Dworkin on Taxes and Legitimacy

So, I’m reading Ronald Dworkin’s Is Democracy Possible Here. It’s especially interesting because it’s a relatively pop public affairs book by a top academic political philosopher. You get to see how he thinks his theories cash out in real political terms. Anyway, the aim of Dworkin’s Chapter 4 on “Taxes and Legitimacy” is basically to argue that in the U.S. taxes are too low in general and that the Bush tax cuts in particular threaten the legitimacy of the state by undermining welfare spending required to treat citizens with equal concern. But the entire chapter seems to be based on, and vitiated by, a very simple mistake. Dworkin sets up the entire thing on the assumption that the generosity of welfare assistance and social insurance has some kind of internal connection to high tax rates on the wealthy. But that’s just plain wrong.

First, the primary issue is budget priorities–what we’re spending money on–not tax rates. Everything Dworkin thinks is required for the state to treat people with equal concern (and thereby to secure legitimacy) is a matter of spending money on the right programs. So there just needs to be enough money to do it. And there is. The U.S. could massively expand the generosity of welfare assistance, unemployment insurance, worker retraining, etc. etc., at the cost of a relatively small portion of the budget of the Navy. We could cut taxes significantly across the board and increase the openhandedness of the welfare state if we were willing to significantly reduce spending elsewhere.

I don’t sense that Dworkin sees any need for military power that dwarfs the rest of the world’s, so why not just admit that the government already has mind-boggling revenues at its disposal, and argue that it ought to spend much more on the kinds of programs that he thinks are required for treating citizens with equal concern and much less on fighter jets and allegedly humanitarian military intervention? Dworkin mentions in passing that all budgetary choices have distributive consequences, and even mentions military spending as an example of this. Indeed, he mentions the war as an onerous fiscal burden. But then he just breezes by to argue that the legitimacy of American democracy is threatened unless we raise taxes on rich people, because otherwise we won’t be able to pay for his preferred social insurance scheme. It just doesn’t make any sense.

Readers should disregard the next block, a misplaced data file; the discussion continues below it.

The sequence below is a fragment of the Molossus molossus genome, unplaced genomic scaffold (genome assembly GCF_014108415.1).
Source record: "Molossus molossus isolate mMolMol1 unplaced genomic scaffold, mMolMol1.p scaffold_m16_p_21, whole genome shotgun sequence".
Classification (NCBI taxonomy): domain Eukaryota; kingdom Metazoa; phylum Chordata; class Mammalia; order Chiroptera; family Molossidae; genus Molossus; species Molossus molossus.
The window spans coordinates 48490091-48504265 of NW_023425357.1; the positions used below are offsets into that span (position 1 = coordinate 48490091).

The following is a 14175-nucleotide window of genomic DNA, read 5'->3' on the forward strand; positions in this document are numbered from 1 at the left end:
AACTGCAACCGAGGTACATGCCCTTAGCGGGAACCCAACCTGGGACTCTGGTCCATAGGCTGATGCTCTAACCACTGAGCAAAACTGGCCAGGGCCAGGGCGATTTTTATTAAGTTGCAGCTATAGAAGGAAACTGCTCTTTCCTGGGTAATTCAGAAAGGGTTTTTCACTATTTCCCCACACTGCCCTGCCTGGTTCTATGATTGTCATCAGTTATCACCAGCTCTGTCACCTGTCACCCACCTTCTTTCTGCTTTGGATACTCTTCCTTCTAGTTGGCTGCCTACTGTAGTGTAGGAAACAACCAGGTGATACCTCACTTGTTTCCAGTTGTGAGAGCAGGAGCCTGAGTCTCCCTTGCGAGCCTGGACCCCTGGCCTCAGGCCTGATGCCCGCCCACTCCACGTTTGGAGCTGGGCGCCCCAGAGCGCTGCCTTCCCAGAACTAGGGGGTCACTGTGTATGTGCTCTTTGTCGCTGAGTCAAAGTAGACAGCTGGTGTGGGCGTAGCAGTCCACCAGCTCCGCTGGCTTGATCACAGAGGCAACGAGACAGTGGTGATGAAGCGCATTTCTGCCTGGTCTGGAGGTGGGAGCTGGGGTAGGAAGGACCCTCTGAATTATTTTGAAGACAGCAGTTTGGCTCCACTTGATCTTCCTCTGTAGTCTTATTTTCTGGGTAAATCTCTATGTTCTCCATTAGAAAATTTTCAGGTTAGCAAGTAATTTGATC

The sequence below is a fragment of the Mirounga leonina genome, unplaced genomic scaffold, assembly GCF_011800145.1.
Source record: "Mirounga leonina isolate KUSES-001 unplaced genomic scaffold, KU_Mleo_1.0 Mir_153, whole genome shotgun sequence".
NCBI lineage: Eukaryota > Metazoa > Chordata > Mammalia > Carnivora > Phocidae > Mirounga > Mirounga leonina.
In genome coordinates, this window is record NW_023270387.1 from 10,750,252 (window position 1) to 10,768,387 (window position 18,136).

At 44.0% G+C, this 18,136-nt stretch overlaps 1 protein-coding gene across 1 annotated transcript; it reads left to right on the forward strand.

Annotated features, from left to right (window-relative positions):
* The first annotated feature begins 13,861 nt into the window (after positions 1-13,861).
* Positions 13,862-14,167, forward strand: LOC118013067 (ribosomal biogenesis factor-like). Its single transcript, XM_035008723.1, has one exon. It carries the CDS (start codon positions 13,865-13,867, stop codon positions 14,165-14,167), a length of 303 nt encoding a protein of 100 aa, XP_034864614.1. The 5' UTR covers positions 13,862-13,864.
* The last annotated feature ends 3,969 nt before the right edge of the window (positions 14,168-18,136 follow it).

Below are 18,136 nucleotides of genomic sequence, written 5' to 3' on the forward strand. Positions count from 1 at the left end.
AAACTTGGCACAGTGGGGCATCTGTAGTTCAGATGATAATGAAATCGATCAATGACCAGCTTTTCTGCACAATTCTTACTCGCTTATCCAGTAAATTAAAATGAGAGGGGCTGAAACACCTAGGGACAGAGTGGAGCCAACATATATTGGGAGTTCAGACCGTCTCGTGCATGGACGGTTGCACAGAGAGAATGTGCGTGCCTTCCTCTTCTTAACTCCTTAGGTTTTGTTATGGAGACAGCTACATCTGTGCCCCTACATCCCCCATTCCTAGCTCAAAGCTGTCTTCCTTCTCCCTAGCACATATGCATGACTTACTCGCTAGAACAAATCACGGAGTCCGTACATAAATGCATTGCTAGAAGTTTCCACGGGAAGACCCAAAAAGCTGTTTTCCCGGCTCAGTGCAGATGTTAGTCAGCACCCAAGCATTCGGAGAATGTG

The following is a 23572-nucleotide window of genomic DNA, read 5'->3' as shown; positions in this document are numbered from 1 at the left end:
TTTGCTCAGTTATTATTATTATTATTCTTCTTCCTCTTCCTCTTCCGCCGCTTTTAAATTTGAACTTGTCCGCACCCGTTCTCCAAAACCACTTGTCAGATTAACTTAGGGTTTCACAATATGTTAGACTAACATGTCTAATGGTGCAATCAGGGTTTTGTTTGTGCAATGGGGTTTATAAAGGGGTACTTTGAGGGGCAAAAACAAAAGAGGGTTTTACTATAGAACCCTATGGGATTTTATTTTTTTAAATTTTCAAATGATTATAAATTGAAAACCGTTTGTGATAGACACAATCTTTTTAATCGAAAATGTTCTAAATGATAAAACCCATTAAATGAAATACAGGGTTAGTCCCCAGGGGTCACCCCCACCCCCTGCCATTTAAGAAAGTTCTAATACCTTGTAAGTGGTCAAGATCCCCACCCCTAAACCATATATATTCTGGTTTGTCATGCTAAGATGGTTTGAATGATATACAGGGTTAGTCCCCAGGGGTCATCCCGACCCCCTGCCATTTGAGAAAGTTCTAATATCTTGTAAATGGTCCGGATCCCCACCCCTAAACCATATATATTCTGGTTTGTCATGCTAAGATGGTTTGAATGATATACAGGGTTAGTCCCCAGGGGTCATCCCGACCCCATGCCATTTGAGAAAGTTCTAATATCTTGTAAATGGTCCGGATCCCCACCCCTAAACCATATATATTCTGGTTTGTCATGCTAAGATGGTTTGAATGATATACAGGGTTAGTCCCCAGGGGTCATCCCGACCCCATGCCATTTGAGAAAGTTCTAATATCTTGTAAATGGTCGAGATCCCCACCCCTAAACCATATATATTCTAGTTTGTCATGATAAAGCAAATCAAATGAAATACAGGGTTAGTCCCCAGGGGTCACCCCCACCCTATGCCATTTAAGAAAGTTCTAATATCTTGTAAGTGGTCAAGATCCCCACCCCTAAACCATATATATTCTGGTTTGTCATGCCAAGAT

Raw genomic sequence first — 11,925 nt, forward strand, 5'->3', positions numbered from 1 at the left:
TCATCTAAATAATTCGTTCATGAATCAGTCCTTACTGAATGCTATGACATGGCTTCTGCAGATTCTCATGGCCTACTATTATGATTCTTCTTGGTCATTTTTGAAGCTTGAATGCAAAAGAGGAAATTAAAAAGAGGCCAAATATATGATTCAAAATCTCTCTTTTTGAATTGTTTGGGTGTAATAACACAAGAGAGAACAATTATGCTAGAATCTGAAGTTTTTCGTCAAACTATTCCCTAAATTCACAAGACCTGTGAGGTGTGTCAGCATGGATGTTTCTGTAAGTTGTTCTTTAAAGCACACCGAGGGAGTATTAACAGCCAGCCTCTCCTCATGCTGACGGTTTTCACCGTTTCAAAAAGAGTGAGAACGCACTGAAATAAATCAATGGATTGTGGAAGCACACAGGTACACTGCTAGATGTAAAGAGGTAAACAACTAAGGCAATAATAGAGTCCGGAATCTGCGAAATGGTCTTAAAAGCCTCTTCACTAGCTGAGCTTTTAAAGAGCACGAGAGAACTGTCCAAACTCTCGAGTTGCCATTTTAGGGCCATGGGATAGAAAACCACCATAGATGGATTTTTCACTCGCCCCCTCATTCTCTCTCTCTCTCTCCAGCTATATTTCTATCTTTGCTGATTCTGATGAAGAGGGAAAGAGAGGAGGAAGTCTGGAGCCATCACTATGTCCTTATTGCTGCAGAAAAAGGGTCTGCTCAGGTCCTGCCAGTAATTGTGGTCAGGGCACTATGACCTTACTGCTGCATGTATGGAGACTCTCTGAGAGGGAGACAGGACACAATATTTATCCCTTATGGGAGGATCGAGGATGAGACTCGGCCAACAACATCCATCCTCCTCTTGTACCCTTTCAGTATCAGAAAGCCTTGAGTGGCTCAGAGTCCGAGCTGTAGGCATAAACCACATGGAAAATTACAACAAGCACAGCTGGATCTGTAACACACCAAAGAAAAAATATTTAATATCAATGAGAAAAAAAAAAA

Why the emphasis on raising taxes rather than on spending current revenues less wastefully and more in lines with the demands of justice? Indeed, if you’re sniffing for threats to the legitimacy in the status quo system, the fact that a massive portion of current revenues is mispent on the warmaking industry is a much a more plausible candidate than the U.S.’s relatively low top marginal income tax rate. Moreover, if current revenue is spent poorly, you probably shouldn’t assume additional revenue will be spent well. (If you’re doing non-ideal theory, you’ve got to stick with it, Dworkin!)

Second, the U.S. tax structure is rather more progressive than most (all?) countries that have the kind of welfare/social insurance state Dworkin is looking for. The top of the American distribution pays a huge portion of overall taxes. Social democracies of the kind Dworkin thinks the U.S. should be more like do indeed tend to take a higher percentage of GDP as tax revenue. But relatively little of this comes from higher marginal income tax rates on the wealthy. Most if it comes from the middle class through relatively high consumption taxes. So if Dworkin’s point is that government needs to take a bigger chunk of GDP, so that it can afford to implement the right kind of social programs, then he ought to be arguing that the American middle class needs to pony up.

But, again, the idea that current U.S. revenue is insufficient to finance Dworkin’s social insurance scheme is wildly implausible. Even granting all the key normative premises in favor of this scheme (which I certainly don’t) it’s hard see why Dworkin thinks he has an argument about tax rates at all, rather than an argument about spending current revenue better.